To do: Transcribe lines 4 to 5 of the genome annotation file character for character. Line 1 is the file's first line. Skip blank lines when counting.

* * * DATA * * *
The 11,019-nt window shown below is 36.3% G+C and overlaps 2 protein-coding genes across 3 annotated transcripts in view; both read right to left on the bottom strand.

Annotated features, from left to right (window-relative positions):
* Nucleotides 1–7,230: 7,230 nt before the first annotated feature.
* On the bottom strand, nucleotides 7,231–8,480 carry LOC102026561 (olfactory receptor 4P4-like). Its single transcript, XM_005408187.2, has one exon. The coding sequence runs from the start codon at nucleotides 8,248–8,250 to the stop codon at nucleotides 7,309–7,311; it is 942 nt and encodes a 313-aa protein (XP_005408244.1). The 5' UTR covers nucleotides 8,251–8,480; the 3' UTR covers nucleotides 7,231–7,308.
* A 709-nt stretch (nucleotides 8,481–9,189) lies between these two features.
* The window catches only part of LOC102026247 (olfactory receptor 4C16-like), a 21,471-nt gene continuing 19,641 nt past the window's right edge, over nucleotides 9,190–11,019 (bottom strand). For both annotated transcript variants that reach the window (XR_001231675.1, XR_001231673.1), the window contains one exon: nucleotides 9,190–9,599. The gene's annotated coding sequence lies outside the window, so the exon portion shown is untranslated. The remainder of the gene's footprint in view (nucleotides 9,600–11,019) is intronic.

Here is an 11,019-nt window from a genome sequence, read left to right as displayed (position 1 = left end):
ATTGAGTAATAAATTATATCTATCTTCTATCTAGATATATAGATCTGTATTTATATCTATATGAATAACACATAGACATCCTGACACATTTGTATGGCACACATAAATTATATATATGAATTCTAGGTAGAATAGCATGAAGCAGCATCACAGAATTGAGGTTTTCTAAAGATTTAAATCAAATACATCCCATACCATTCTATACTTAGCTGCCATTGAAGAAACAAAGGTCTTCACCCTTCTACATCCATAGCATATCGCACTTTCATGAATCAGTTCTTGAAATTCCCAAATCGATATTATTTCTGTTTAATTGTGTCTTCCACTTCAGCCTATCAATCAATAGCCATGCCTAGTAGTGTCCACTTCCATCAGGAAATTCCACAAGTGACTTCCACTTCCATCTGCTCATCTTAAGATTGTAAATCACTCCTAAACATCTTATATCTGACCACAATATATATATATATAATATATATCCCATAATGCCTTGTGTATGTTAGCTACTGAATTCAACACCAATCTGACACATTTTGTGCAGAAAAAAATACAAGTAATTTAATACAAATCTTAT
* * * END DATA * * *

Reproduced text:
* On the bottom strand, nucleotides 7,231–8,480 carry LOC102026561 (olfactory receptor 4P4-like). Its single transcript, XM_005408187.2, has one exon. The coding sequence runs from the start codon at nucleotides 8,248–8,250 to the stop codon at nucleotides 7,309–7,311; it is 942 nt and encodes a 313-aa protein (XP_005408244.1). The 5' UTR covers nucleotides 8,251–8,480; the 3' UTR covers nucleotides 7,231–7,308.
* A 709-nt stretch (nucleotides 8,481–9,189) lies between these two features.